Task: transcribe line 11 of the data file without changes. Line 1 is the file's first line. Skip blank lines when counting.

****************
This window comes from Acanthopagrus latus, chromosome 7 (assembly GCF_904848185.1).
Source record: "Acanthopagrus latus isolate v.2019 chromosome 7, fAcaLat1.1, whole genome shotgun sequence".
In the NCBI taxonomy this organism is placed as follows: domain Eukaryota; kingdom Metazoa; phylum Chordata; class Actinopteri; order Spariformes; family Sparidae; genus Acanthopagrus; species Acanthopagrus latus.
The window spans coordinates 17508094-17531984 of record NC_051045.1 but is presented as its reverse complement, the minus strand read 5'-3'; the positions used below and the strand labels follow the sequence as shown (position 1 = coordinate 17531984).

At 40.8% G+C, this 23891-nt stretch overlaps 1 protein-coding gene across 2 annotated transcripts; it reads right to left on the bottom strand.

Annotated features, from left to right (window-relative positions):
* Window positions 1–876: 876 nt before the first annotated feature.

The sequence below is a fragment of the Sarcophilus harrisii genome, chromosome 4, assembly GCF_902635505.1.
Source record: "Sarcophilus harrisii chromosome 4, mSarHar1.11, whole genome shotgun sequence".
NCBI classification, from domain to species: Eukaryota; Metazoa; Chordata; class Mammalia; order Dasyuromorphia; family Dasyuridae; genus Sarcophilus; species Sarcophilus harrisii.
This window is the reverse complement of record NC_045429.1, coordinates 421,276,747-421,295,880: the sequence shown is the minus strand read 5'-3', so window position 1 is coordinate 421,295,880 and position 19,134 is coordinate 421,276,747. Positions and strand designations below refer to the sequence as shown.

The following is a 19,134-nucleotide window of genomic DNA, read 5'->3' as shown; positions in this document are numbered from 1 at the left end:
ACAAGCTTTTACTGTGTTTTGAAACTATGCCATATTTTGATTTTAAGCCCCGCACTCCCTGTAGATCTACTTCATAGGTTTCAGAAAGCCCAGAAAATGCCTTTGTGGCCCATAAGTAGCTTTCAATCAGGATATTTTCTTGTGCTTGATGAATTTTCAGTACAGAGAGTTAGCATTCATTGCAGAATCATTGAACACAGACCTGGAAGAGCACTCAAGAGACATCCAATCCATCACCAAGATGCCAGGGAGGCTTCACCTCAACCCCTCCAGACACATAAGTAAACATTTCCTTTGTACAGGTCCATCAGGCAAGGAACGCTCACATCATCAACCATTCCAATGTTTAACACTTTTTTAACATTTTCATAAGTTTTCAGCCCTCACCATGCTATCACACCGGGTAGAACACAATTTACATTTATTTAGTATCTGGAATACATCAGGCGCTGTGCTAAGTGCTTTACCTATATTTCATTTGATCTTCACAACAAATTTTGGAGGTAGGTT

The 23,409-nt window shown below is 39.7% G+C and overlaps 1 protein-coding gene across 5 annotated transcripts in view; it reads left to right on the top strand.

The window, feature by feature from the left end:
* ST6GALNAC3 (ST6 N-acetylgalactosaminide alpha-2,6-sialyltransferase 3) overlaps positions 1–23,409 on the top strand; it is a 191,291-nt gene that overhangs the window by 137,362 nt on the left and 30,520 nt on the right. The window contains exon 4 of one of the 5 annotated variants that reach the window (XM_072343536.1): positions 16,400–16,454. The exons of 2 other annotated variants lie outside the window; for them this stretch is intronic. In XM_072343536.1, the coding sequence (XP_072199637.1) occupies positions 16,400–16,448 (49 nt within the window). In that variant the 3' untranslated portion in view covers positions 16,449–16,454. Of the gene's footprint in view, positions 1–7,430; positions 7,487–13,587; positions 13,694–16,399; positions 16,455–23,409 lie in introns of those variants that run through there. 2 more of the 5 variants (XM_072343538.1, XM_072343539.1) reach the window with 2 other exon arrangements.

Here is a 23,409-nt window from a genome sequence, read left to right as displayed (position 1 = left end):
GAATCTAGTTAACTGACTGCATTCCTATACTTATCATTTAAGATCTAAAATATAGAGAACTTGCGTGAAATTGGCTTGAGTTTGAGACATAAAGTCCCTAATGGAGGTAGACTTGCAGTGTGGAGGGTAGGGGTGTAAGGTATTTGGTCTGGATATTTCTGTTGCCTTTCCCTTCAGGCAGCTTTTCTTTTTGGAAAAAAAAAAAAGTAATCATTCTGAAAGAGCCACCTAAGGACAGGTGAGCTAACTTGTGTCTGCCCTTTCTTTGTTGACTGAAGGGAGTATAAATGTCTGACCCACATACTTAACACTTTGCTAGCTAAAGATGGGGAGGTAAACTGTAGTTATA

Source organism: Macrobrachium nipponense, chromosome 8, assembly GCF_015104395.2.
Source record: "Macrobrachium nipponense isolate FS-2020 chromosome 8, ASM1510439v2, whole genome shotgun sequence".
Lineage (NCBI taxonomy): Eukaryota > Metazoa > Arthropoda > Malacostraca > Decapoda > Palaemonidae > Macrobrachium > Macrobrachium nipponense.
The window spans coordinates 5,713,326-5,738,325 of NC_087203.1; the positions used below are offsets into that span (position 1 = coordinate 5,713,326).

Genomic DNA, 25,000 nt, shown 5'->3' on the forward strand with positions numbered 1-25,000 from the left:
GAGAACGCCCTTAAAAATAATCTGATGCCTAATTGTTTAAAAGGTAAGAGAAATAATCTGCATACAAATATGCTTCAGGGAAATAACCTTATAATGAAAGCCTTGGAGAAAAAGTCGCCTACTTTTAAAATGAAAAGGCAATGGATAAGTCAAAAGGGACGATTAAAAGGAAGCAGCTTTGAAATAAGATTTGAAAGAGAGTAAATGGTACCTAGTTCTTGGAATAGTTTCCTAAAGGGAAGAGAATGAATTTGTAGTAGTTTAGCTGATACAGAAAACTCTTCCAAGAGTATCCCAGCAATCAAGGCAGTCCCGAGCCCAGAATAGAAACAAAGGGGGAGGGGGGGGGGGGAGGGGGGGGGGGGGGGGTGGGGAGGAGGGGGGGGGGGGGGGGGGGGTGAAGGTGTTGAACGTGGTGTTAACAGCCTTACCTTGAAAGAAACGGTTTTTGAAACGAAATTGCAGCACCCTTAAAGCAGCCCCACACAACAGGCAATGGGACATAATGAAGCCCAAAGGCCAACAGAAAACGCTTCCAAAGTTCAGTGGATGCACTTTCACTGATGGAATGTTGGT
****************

This window is the reverse complement of record NC_045429.1, coordinates 421,276,747-421,295,880: the sequence shown is the minus strand read 5'-3', so window position 1 is coordinate 421,295,880 and position 19,134 is coordinate 421,276,747. Positions and strand designations below refer to the sequence as shown.